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With the Vikings now in good position to win the North division, I believe they still need help at quarterback. Case Keenum is doing a good job, but we saw in the Green Bay game what happens when a team lacks a good backup QB. Rodgers may be out for the season, and I say that before the Packers sign Kaepernick, the Vikings should do so for two reasons: (1) Keep him away from the Packers. (2) He eventually could become the Vikings’ No. 1 QB.
Of course, if NFL Commissioner Roger Goodell is blackballing Kaepernick, that is a case that may be eventually settled in court, but Minnesota should try to get Kaepernick at least for now and through Feb. 4. Not to make this attempt would be shortchanging Viking fans and those with Super Bowl tickets.
Don’t tell me the Vikings are so patriotic they wouldn’t sign the best QB available. And if they do sign Kaepernick, what is Goodell going to do — move the Super Bowl? Fine with me!
Willard B. Shapira, Roseville
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I have a suggestion for a possible resolution to the impending showdown between NFL players and owners (“The NFL workplace: Reality has set in for team owners,” Other Views, Oct. 15).
Instead of players taking a knee or sitting during the national anthem, the NFL, franchise owners and broadcasters should agree to present a one-minute public service announcement before each game.
The PSA would be presented by an NFL player and would provide a summary of the details surrounding individual cases of black people being killed by police without apparent cause. Dealing with cases since 2000 would, unfortunately, provide more than enough segments for several football seasons (black people are shot by police at a rate 2½ times greater than that of white people even though they comprise only 12.4 percent of the total U.S. population (2014) ).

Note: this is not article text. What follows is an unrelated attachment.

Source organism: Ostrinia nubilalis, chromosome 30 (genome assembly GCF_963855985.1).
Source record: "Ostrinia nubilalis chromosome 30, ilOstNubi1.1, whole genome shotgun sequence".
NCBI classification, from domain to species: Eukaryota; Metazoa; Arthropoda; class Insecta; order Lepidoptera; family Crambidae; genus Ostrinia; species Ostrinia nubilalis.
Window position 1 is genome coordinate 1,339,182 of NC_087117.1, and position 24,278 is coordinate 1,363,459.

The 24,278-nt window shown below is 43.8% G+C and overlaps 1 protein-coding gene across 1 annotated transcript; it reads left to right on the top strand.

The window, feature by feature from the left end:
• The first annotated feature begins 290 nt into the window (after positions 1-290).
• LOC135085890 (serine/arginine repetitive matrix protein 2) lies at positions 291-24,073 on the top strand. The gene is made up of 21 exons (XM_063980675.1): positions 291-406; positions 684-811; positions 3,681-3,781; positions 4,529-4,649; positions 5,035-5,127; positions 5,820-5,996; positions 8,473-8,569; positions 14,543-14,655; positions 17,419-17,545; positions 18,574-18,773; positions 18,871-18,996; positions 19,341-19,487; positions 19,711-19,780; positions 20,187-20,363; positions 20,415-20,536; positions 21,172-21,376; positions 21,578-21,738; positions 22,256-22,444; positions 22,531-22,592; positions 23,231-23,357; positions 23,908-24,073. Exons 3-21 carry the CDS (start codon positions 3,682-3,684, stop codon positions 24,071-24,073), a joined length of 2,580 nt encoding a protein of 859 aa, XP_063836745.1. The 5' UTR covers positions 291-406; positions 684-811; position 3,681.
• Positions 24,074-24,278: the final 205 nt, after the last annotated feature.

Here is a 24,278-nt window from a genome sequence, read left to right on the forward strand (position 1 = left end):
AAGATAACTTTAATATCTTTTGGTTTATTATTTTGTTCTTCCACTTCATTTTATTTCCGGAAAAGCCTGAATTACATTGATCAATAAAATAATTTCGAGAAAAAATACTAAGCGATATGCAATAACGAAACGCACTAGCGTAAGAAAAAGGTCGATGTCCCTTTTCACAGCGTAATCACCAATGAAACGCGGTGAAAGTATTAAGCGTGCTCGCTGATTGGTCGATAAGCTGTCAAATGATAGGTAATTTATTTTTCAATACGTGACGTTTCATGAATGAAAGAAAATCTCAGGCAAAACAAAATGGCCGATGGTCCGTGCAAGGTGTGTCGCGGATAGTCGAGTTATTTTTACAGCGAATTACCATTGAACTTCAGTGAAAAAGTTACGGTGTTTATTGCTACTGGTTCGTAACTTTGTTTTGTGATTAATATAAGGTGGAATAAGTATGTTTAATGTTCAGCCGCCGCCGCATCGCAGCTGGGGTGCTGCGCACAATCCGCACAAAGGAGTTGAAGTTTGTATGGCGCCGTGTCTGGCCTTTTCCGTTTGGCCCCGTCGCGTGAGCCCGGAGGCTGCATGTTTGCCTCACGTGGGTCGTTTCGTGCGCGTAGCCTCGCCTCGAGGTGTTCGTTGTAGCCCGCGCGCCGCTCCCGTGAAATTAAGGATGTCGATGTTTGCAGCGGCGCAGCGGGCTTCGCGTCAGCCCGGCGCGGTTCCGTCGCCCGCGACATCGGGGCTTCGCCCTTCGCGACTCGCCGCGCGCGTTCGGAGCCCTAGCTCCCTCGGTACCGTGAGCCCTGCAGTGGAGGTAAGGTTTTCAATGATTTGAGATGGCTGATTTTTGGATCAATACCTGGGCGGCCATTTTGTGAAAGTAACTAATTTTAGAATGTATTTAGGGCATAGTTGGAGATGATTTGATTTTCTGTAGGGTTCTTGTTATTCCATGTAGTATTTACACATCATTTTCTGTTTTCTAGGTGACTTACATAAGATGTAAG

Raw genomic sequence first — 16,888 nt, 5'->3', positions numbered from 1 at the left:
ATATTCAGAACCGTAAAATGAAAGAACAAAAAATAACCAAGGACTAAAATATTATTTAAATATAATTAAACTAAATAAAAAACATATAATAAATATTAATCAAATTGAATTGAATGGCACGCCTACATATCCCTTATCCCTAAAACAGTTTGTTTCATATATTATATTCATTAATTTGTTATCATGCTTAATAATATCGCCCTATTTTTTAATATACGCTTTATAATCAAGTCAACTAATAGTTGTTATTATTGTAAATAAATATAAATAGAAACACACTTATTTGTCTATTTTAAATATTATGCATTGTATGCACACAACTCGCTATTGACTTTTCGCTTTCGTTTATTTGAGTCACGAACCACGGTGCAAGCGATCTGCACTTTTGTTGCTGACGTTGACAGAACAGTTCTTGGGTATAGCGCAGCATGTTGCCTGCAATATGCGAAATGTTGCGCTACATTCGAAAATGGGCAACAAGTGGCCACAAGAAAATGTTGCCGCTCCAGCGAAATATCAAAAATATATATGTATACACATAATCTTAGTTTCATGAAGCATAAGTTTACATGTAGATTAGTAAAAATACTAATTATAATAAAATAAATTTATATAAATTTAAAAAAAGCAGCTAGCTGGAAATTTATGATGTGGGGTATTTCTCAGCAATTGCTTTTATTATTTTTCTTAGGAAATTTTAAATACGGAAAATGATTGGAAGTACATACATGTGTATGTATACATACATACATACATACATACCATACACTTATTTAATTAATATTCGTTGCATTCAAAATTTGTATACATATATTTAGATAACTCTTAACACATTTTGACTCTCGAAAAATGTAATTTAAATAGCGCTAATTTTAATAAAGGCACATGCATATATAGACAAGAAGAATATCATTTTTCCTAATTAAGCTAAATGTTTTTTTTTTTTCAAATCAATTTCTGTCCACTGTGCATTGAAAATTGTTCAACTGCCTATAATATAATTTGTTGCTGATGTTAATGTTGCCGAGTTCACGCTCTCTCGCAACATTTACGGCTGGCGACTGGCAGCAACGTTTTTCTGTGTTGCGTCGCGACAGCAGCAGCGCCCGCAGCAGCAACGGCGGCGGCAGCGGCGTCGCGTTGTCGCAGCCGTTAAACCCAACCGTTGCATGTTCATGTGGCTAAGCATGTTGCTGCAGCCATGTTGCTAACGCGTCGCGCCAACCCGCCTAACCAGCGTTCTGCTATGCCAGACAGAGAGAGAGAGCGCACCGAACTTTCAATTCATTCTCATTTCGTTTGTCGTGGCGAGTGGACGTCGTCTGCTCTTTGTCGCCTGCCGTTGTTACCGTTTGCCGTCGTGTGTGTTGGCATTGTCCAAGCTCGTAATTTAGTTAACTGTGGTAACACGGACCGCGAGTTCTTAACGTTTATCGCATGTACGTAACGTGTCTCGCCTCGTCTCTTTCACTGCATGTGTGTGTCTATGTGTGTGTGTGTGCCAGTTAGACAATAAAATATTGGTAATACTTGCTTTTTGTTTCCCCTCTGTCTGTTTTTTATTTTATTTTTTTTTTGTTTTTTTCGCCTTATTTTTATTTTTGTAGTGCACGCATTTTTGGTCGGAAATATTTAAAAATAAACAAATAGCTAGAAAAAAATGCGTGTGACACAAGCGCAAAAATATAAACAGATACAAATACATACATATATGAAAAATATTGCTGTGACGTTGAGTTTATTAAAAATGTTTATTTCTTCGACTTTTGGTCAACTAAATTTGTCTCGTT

This would be a service for all involved — viewers offended by protests during the national anthem would be spared the process of synthesizing symbolism and reality by being confronted directly with reality. Some may be offended by this direct exposure during a time set aside for entertainment, but hopefully less so.
Players would benefit by being able to directly state their cases rather than counting on viewers to interpret their actions in the way intended.
Owners would be spared possible acrimony that may result from disciplinary action against protesting players, and sponsors could avoid potential boycotts of their products by viewers both in agreement with and against any actions taken by owners.
The article mentions that game viewership is generally waning — possibly an unavoidable response to other realities — but, defusing the anthem controversy may avoid further erosion of viewership and the resulting loss of revenue on all fronts. Moreover, we as a nation could avoid the surprisingly controversial question of whether or not it is patriotic to advocate for less killing in our streets.
Gene Case, Andover
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I have taken a page from the NFL kneelers’ playbook. I have taken to kneeling whenever I hear the national anthem, to protest the self-righteous moralizing the Hollywood and Democrat elites have vomited upon us! (See, for example, Jimmy Kimmel’s “What’s in my pants?” “comedy” bit.) I know that this action (kneeling) is the only way I am able to have my voice heard — even though it’s pretty much my wife and I alone in our living room. My kneeling is truly not about the national anthem or veterans or any of that. I am kneeling specifically to raise awareness of the filthy, repugnant behavior throughout Hollywood and then the heavy-handed moralizing we (Americans) have to endure from Hollywood et al.
Rick Dischinger, Minneapolis